Second Sunday after Epiphany yr C – Br Luke Efo

The Blue Mountains Franciscan Church

Sermon preached by Br. Luke Efo on Sunday 17th January 2016

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Readings   Isaiah 62:1-5 ; Psalm 36:5-10; 1 Corinthians 12:1-11; John 2:1-11

 

 

 

In our first reading Isaiah told us:

5 For as a young man marries a young woman, so shall your builder marry you, and as the bridegroom rejoices over the bride, so shall your God rejoice over you.”

In his letter to the Corinthians, St Paul said:

12 For just as the body is one and has many members, and all the members of the body, though many, are one body, so it is with Christ.”

 

Why am I repeating these passages, which you have just heard?  Because they talk about unity.  In the scriptures, we are told a married couple becomes one.   St Paul’s comments about our different gifts being like different parts of the body, also speaks of unity.

 

And this unity brings us to the marriage of Cana.  It was a wedding feast that Jesus, Mary and the disciples attended.  It must have been wedding of close friends or relatives seeing as they had been invited to the gathering.

 

We have been taught through the ages, that this miracle at Cana is the first one Jesus did.  John describes it thus:

11 Jesus did this, the first of his signs, in Cana of Galilee, and revealed his glory; and his disciples believed in him.”

 

Now we could suggest that Jesus, given his reply to Mary, wasn’t going to do anything about the shortage of wine, but Mary forced his hand.  And notice, it was Mary who told the servants they were to do as Jesus said.  A clear sign of a confident mother who knows her son very well.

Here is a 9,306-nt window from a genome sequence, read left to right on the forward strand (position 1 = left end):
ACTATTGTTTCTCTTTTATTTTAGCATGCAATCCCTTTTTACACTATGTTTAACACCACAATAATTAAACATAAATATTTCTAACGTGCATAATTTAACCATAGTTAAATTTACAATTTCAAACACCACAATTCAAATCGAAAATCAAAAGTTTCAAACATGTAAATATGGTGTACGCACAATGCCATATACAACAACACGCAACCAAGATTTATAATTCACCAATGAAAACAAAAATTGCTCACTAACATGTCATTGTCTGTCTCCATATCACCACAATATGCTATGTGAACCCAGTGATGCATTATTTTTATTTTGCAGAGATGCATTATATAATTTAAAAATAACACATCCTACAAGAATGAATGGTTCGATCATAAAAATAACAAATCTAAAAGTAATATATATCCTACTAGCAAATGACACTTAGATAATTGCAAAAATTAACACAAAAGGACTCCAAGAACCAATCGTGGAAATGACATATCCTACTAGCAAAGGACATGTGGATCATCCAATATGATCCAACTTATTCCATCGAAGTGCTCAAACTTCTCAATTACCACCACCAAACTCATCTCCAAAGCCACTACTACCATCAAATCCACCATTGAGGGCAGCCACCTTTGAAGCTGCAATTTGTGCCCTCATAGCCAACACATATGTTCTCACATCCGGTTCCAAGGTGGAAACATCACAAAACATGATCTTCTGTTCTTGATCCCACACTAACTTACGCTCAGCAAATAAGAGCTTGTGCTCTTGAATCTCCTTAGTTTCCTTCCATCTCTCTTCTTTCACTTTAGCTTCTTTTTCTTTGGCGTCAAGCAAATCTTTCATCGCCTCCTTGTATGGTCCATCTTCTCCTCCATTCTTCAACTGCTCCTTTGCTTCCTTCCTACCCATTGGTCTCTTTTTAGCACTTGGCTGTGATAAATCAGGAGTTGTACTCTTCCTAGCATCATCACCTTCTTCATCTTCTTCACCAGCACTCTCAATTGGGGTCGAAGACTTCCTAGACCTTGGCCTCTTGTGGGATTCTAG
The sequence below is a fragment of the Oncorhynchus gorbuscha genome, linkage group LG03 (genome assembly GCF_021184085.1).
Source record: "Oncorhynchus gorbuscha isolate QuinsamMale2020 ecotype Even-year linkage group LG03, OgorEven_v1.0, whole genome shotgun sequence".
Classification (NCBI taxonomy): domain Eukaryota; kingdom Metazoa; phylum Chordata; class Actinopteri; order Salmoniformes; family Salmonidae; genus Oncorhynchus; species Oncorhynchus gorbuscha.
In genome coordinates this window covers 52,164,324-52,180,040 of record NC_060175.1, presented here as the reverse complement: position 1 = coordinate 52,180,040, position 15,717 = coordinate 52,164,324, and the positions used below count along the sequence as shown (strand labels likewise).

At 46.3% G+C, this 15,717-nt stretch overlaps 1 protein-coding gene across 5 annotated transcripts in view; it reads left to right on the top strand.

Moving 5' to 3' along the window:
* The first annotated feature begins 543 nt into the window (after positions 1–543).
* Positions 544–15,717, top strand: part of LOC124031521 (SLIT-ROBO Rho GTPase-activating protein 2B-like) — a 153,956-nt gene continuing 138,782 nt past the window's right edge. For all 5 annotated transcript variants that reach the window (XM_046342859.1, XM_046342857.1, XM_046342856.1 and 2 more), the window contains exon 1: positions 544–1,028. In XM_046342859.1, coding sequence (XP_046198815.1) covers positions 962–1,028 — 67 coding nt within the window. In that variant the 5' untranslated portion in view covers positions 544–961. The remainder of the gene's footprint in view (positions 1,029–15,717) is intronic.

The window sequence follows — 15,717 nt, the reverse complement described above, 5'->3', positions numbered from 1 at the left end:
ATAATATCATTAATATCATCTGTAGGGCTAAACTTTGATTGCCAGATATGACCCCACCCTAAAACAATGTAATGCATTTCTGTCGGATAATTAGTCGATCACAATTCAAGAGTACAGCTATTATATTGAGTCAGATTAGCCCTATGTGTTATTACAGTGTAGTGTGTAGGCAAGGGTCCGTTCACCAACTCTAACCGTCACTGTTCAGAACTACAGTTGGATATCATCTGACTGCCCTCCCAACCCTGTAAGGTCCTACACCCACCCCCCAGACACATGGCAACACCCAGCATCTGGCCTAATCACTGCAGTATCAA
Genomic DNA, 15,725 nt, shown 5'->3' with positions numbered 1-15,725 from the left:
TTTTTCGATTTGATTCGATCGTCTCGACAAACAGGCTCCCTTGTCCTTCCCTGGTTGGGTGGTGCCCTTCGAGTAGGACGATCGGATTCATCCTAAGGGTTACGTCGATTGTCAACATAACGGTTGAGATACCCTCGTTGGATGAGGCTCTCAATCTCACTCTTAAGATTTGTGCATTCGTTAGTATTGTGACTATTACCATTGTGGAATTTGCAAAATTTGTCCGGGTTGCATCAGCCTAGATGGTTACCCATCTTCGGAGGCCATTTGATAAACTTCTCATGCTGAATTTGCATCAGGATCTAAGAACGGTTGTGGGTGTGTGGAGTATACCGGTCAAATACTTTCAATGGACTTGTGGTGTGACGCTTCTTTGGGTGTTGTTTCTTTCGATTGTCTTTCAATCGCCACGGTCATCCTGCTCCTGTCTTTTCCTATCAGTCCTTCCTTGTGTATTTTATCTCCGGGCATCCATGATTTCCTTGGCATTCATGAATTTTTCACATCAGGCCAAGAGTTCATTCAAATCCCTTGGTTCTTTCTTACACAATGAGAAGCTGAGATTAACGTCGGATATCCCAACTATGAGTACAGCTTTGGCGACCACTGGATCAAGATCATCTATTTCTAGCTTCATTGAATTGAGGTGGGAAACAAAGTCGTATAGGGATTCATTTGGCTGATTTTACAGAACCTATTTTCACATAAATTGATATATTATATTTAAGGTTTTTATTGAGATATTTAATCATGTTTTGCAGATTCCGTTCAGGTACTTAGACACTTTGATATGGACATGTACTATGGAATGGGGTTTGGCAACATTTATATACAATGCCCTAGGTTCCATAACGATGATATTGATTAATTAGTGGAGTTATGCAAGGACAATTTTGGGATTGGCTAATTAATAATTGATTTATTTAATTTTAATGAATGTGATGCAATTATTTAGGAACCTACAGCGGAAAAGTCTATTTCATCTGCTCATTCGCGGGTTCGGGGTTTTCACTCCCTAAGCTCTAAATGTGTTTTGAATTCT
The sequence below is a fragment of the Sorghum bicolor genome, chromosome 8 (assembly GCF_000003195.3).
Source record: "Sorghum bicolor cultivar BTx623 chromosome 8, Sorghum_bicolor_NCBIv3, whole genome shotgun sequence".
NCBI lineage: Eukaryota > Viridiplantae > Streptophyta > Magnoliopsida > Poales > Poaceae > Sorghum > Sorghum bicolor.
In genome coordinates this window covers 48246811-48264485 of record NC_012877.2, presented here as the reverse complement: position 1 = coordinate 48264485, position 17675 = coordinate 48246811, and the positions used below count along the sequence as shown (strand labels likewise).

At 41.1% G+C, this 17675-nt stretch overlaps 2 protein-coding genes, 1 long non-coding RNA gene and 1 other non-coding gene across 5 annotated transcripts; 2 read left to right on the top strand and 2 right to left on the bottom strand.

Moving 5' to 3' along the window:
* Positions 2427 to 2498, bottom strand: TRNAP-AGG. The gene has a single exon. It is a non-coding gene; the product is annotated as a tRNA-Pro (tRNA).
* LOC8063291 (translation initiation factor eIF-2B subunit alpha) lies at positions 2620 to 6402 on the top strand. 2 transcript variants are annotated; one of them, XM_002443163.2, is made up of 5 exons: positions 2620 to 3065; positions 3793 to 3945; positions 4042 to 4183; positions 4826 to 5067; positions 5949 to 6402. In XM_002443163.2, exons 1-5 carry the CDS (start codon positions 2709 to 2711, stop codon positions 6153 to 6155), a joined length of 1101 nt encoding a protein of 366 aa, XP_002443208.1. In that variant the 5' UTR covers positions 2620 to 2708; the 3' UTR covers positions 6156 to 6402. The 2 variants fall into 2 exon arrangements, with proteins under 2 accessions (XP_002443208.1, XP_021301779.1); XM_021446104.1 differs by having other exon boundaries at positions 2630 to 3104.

Also notice that we are not told how the miracle happened.  There are no words, other than “fill the jars”, no prayer, no praising the Father – nothing.  The water just changed.  This is not the pattern of Jesus’s miracles that we are used to reading elsewhere.  But I must confess this miracle is one of my favourite ones.  Why? Because there was no request from anyone, other than Mary.  It arose from, and was completed through, the actions of pure service, of pure love.  There was a need and the need was simply met.

 

Now yes, it may be construed that there was perhaps in Jesus’s comments to her, a mild rebuke to Mary.  But as mother who knew her son, she just ignored it.  I like to think there was a strong non-verbal exchange between them.  Perhaps a slight smile on Jesus’s face when he tells her off.  And no doubt her look, in reply, which emphatically said: “I’ll fix you, my boy, don’t think you can fool me”.

 

A marriage between two people, a simple loving exchange between a mother and her son, a united body and a miracle at a wedding, all have one other thing in common – a joy filled relationship.  Remember what Isaiah said:

“so shall your God rejoice over you.”

 

In today’s world we become focused on things that distract us from the joy, and hinder us in rejoicing, in our relationship with Christ.  We, perhaps unknowingly, allow the strains and stresses to take a higher precedence than they deserve.  Yes, I know we all have to live in this world, but I think we also need to remember that we can and perhaps should celebrate (like we would at a wedding) our relationship with the Holy Trinity.

 

So my challenge to you this week, is to do this.  Find a quiet moment or two in your busy week, and celebrate the loving relationship that God wants for, and has with, us.  Amen.

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